The voice and song remind me
of why I don’t come.
The words and the platitudes wash over me,
echo and reverberate around this sacred space,
crying for heaven
though never finding any home.
The bats are nearer but unaware
of their advantage,
leaving me staring high into this perpendicular sky.
Is this all that is left?
Listening to Betjeman and Vaughan Williams
to stir us up,
to remind us of what once was.
This is me and you coming here,
though never spiritual partakers
in a creed we can’t believe.
Give me the fire and brimstone,
a faith which disturbs me
into knowing I’m not already saved.
It is better than this – looking up in awe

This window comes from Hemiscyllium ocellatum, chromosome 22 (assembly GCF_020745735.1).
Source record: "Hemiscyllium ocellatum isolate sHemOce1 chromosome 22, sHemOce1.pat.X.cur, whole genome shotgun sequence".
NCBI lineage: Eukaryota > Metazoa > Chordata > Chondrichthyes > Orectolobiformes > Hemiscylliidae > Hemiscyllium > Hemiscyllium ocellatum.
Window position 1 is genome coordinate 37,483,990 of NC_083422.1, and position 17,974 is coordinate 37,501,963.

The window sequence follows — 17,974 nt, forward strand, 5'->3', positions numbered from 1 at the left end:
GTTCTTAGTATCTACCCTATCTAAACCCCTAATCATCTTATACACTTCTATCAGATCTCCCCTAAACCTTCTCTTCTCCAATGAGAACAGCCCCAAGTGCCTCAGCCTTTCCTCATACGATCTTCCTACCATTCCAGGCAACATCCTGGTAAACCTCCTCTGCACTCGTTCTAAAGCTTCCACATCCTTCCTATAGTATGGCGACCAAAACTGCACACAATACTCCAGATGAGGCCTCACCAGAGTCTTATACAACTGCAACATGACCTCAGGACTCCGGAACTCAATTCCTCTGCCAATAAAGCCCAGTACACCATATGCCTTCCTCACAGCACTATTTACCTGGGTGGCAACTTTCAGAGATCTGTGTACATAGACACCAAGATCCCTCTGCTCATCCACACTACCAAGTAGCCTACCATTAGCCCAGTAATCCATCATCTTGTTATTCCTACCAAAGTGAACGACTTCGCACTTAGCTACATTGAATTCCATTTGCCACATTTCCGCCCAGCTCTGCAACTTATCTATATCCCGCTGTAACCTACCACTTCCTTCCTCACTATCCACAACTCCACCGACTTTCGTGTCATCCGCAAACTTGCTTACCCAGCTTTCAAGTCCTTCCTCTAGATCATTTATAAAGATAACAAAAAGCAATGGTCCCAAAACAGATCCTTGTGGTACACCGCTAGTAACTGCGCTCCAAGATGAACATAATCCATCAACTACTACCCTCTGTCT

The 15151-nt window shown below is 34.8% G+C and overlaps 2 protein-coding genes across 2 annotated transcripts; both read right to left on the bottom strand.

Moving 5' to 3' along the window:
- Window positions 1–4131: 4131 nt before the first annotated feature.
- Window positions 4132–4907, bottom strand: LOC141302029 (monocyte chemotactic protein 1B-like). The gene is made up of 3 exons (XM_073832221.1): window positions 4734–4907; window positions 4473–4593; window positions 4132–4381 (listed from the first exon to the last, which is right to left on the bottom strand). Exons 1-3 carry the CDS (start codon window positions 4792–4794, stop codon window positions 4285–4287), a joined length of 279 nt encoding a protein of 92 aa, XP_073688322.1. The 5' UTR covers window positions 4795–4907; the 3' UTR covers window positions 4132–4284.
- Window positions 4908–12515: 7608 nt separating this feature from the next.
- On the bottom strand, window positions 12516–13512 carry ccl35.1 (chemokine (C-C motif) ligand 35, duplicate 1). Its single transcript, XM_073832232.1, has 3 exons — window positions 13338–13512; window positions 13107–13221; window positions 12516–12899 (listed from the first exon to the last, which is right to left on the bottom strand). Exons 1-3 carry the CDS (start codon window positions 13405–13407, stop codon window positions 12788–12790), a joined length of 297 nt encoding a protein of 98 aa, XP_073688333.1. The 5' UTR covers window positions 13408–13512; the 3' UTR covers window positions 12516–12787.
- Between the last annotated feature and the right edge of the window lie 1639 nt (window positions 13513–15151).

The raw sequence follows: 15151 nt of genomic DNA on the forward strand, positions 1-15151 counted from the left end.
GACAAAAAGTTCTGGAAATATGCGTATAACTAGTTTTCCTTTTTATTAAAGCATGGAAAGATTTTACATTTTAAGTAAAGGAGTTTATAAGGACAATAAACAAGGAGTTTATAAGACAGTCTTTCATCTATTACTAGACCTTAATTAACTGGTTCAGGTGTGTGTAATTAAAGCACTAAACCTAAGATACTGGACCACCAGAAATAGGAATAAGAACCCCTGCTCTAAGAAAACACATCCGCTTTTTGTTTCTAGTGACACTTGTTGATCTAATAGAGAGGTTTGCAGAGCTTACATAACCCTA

into a world that is lost.
words and photographs copyright Francis Barker 2019
Crowland Abbey was dissolved in the 1530s during the Reformation, part of Henry VIII’s restructuring of the England church. However, unlike many monasteries at that time, significant parts of the buildings did remain.
However, during the English Civil War of the 1640s, the rebellious forces of Oliver Cromwell finally took the what remained of the abbey in a siege against the Royalists in 1643. It was at this time that the structure appears to have sustained much more serious damage, as some of the remaining architecture testifies.
Swinstead lies in the beautiful south west Lincolnshire in the east of England.
Interestingly, in Shakespeare’s play King John, Swinstead is mentioned several times, maybe in mistake for Swineshead, where King John is thought to have visited on his last journey, before he died at Newark in Nottinghamshire.
Like nearby Corby Glen church, there are some examples of medieval wall art.
There is an explanation for the symbols incorporated into the wall art.